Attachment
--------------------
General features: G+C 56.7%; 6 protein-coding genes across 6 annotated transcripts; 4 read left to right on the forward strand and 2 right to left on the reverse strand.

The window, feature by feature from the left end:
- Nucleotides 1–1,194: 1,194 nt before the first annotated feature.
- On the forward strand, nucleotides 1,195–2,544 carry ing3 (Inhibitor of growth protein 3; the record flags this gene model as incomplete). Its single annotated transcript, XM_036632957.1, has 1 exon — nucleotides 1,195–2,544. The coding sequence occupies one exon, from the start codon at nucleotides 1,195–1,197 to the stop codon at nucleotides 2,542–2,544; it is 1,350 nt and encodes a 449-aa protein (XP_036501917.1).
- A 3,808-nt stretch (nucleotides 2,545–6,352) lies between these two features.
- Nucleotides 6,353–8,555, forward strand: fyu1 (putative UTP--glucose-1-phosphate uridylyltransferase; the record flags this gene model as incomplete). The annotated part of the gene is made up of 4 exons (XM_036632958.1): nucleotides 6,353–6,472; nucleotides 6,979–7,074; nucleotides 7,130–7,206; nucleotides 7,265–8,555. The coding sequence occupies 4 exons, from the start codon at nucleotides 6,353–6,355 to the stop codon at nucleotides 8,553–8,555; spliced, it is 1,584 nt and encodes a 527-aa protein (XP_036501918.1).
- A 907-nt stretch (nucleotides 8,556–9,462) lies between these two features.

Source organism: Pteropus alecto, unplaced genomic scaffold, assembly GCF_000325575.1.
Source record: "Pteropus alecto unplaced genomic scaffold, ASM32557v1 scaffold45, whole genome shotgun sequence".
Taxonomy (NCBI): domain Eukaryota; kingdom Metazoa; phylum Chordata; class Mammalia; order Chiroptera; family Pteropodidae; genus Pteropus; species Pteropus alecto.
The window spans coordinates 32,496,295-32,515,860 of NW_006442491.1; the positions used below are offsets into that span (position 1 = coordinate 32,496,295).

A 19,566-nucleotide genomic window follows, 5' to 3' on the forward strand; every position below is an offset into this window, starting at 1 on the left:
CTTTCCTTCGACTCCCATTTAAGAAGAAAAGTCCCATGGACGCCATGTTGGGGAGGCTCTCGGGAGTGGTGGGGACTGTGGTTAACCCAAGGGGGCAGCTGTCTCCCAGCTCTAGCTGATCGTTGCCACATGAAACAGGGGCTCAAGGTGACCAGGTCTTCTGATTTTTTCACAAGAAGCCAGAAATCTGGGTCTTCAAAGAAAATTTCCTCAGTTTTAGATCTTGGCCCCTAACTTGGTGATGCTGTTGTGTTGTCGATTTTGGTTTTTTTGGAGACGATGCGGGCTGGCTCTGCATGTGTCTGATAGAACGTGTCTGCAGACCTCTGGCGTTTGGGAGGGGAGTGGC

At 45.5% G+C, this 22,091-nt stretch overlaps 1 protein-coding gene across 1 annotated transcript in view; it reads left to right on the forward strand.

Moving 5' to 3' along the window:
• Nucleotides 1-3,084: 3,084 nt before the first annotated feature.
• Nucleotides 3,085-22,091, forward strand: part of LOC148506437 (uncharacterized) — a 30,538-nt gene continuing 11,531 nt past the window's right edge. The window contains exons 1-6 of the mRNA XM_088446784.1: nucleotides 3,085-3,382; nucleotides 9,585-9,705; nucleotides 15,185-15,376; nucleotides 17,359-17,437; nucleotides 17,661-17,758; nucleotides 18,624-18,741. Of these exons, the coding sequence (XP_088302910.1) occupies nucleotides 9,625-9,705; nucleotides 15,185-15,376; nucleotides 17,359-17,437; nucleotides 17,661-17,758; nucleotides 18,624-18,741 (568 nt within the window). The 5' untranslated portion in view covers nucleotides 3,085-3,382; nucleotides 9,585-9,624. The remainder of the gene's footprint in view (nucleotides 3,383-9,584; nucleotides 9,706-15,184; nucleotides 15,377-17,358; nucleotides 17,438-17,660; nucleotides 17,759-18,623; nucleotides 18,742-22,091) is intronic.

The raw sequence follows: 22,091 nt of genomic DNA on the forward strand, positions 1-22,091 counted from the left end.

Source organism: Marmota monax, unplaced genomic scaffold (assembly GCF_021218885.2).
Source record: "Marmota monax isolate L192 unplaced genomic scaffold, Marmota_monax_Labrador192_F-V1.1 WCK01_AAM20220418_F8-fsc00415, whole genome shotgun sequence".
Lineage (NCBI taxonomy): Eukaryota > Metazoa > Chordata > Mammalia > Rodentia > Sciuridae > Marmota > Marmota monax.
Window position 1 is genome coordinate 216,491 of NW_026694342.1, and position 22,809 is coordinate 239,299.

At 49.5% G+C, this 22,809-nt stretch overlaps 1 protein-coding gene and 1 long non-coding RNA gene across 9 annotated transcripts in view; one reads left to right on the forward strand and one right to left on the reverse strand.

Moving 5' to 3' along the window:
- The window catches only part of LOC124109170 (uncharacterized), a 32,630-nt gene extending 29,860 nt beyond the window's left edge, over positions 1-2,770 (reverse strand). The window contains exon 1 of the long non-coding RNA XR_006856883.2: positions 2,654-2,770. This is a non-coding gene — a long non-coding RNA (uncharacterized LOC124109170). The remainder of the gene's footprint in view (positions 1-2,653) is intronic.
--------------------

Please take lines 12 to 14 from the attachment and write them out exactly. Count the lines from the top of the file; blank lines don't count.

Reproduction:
A 19,566-nucleotide genomic window follows, 5' to 3' on the forward strand; every position below is an offset into this window, starting at 1 on the left:
CTTTCCTTCGACTCCCATTTAAGAAGAAAAGTCCCATGGACGCCATGTTGGGGAGGCTCTCGGGAGTGGTGGGGACTGTGGTTAACCCAAGGGGGCAGCTGTCTCCCAGCTCTAGCTGATCGTTGCCACATGAAACAGGGGCTCAAGGTGACCAGGTCTTCTGATTTTTTCACAAGAAGCCAGAAATCTGGGTCTTCAAAGAAAATTTCCTCAGTTTTAGATCTTGGCCCCTAACTTGGTGATGCTGTTGTGTTGTCGATTTTGGTTTTTTTGGAGACGATGCGGGCTGGCTCTGCATGTGTCTGATAGAACGTGTCTGCAGACCTCTGGCGTTTGGGAGGGGAGTGGC

At 45.5% G+C, this 22,091-nt stretch overlaps 1 protein-coding gene across 1 annotated transcript in view; it reads left to right on the forward strand.